Recently I attended a conference on how happiness affects the health of people in general. Part of the conference presentation was from the findings of a longitudinal study called the “Nun Study.”
This research is actually still in progress. The research was conducted on 678 Nuns. The Nuns were all similar in background ad behavior in that they did not drink alcohol, use drugs or tobacco. They all had a similar reproductive history as well. Upon becoming a Nun they were required to write a personal narrative about their lives up to becoming a Nun. The narrative included why they wanted to become a Nun, what they hoped to accomplish, what their likes and dislikes were and a history of their lives. The research examined the narratives and the narratives were then determined to have a positive outlook or a negative outlook. Based on the emotional tenor of the narratives, researchers were able to reliably predict longevity and wellness among the Nuns that were studied. In addition a number of the Nuns ranging in age from seventy five years of age to one hundred and two years of age agreed to donate their brains to the research once they had passed away.
While the research into the lives of the Nuns continues, one of the most salient outcomes so far is that Alzheimer’s may manifest itself differently in different individuals. As the Nuns aged their cognitive abilities were measured at certain age milestones. In a number of instances Nuns who retained great intellectual abilities into old age and until their deaths were thought to be free of the disease known as Alzheimer’s. However, a number of higher functioning Nuns whose brains were examined upon their deaths were found to have disease in their brains including advanced Alzheimer’s. While conclusions are still being framed by researchers it is now being recognized that certain individuals may do quite well functionally in spite of having a brain that is diseased.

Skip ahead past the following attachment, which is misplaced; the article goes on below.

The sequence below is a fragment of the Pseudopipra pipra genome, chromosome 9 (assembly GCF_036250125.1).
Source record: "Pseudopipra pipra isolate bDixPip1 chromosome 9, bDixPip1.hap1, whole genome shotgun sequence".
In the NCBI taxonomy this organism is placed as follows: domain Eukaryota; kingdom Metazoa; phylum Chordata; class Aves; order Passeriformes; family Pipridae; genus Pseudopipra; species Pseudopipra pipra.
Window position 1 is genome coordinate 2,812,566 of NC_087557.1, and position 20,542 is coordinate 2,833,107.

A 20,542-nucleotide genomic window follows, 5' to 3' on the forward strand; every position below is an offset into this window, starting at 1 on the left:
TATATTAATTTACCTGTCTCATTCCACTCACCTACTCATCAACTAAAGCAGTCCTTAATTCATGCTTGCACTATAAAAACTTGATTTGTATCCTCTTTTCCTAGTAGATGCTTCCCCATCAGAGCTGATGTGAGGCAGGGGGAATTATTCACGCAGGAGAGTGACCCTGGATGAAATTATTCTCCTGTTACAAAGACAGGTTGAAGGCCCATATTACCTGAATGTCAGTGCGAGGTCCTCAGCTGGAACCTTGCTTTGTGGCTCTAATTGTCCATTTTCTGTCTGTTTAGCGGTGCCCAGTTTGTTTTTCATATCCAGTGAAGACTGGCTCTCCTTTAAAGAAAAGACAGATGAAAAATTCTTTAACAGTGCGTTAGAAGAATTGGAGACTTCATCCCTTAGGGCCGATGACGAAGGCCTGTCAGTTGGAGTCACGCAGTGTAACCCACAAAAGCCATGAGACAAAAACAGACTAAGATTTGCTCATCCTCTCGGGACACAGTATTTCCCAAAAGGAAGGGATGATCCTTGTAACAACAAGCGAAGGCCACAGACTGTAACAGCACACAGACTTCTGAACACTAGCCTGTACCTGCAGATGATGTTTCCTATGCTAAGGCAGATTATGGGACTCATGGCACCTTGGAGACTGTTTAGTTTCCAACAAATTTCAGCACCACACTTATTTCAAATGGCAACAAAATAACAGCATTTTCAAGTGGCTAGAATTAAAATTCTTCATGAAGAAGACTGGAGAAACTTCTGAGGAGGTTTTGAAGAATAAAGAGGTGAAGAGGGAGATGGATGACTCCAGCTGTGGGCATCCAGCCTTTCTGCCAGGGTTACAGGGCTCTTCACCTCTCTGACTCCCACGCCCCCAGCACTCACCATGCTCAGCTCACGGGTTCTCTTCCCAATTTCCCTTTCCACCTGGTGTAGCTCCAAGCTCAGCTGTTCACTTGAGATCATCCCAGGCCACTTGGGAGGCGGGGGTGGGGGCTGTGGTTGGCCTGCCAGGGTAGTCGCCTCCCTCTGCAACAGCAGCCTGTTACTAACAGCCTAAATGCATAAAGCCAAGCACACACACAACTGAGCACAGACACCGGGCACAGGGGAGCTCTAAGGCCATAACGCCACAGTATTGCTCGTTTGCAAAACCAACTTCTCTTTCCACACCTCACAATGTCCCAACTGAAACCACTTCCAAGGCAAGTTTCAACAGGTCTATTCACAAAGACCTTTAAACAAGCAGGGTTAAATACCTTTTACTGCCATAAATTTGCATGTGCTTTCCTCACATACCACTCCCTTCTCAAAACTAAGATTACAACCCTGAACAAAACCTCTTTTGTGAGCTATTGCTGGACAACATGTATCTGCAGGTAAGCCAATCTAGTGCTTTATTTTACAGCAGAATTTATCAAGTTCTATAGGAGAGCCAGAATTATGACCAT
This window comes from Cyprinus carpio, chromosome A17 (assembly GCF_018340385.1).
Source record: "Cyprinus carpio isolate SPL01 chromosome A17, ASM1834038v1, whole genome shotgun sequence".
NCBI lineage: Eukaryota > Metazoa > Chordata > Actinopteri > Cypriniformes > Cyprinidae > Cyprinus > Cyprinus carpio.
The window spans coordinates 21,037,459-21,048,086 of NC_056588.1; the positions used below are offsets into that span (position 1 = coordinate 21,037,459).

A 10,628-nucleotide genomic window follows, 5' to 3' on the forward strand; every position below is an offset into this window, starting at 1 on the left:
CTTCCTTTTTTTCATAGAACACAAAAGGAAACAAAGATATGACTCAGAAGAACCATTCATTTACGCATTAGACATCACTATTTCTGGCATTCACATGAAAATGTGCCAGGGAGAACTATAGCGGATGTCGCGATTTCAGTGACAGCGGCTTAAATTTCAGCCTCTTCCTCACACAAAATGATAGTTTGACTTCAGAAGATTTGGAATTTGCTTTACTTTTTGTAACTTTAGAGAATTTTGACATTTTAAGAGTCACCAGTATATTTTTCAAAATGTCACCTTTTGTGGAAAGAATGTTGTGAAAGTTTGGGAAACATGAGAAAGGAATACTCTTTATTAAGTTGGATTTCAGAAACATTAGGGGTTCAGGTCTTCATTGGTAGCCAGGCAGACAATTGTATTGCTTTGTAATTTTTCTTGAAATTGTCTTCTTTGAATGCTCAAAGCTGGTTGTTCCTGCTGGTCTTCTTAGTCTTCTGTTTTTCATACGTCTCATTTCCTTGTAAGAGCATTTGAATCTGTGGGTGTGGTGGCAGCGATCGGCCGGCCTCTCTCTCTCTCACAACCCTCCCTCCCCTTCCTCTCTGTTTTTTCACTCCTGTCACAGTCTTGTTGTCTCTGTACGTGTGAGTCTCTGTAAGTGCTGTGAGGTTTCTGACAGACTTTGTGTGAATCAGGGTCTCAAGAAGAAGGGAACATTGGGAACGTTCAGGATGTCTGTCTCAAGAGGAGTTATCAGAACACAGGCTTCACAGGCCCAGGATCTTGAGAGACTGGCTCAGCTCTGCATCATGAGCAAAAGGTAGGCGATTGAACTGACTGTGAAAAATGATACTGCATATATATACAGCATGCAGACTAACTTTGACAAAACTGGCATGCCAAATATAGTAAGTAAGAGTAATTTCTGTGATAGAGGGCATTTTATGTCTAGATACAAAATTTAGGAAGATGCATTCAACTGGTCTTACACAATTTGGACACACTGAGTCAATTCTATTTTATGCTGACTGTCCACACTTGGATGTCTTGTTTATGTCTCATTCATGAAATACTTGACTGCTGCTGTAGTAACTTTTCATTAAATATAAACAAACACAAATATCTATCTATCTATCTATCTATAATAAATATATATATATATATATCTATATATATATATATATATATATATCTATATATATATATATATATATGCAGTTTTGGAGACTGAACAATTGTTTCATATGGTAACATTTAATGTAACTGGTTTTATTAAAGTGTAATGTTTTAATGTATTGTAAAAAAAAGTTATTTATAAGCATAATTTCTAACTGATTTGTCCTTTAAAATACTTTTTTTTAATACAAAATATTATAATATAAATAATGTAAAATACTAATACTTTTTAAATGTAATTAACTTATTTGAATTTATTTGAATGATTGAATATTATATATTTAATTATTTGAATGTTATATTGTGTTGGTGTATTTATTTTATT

Some researchers believe that having a positive outlook and living a life rich with meaning may not only help people to live longer in better health but it may also help people to function better even when their brains are suffering from a disease such as Alzheimer’s Disease. It does not take a scientist to understand that happiness can provide each one of us an advantage.
There are quite a few easily accessed studies that suggest that happiness can make our lives more meaningful and can lead to a longer healthier life and I won’t explain them here. What I will share is what the conference presenter suggested about how happiness is found. Not surprisingly, a good deal of happiness is found in doing good things for others. Some research findings that were presented were somewhat surprising. Some research suggests that there may be a genetic linkage in our level of happiness.
Where you live has some impact but not what I expected. The happiest state is Hawaii no surprise there, the weather is beautiful. But the states that follow are all cold weather states such as Colorado at number two and Vermont at number five and New Hampshire as the sixth happiest state. Surprisingly, most of the states in the top twenty are cold weather states that have one thing in common, the existence of mountains.
Factors like occupation, gender, age and ethnicity also have an influence on happiness. Money has an influence up until about $75,000 in household income and has no positive influence after that. A study of lottery winners and paraplegics found that their happiness was quite similar. Politics provided a surprise in that Conservatives are slightly happier that those that label themselves as liberals.
Having a positive outlook influences are morbidity and mortality. Optimists have a more rapid surgery recovery; have a decreased likelihood of post-partum depression. Positively focused people are at a lower risk of catching a cold. Cardiac patients adhere better to post surgery regimens. They also experience less of the effects of inflammation a key component of heart disease. Positive well-being is associated with a 19 percent reduction in all disease causes and a 29 percent reduction in cardiac mortality in healthy adults.
While happiness is derived from many different experiences, there is an impressive body of research that suggests that doing for others offers an opportunity to feel genuine happiness. Doing for others needn’t be life changing heroics but rather small acts of kindness that accumulate over time. According to the presenter we need only to look around us and many different opportunities will be evident. Every day we have a chance to do a variety of small kindnesses and on occasion bigger expressions of kindness.
Remember all kids count.
Reach the writer at Hurlburt@wildblue.net